[JURIST] US President George W. Bush and Turkish Prime Minister Recep Tayyip Erdogan [BBC profile] spoke by phone Friday about their concerns over potential damage to US-Turkey relations if the US House of Representatives passes HR 106 [PDF text], a resolution labeling the World War I-era killings by Turkish soldiers of over one million Armenians [ANI backgrounder] as genocide. While the controversial measure [JURIST news archive; JURIST comment] seems poised to get enough votes in the Democratic-led House to pass next week, White House spokesman Gordon Johndroe [official profile] said that Bush believed the matter to be one "for historical inquiry, not legislation." The Turkish government has previously stated that if the resolution were adopted it might retaliate by taking various steps, including denying the US access to air space and strategic military bases within the country.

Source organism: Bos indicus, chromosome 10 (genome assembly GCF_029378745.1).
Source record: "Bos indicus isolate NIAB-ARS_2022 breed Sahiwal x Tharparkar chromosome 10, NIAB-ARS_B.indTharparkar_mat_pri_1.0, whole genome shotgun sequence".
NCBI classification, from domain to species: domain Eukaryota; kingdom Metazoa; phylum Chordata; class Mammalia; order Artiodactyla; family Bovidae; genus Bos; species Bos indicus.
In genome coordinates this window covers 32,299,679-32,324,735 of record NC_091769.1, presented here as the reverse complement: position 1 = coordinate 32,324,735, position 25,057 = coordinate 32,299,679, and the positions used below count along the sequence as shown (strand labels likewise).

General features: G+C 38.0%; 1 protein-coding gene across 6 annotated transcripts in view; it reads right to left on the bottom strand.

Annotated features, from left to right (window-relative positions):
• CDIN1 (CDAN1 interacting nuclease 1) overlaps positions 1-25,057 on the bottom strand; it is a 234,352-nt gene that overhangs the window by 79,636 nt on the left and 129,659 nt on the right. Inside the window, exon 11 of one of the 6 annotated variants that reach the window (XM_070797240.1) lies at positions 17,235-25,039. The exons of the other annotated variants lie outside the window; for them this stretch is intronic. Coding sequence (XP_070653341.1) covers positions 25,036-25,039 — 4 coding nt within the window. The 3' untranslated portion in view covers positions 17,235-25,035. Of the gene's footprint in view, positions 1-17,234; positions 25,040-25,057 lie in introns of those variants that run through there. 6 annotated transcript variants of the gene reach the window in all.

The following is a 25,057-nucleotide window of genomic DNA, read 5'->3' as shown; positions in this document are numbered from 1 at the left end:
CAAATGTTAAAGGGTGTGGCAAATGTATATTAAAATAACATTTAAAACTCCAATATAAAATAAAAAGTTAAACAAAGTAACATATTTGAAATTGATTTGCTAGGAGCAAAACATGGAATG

The extent of current support for HR 106 in the House has interest groups for both sides ratcheting up lobbying efforts for and against the legislation [AP report]. Turkey has traditionally been highly sensitive to the Armenian issue and has fervently refused to categorize [JURIST report] its own actions as genocide. The Washington Post has more.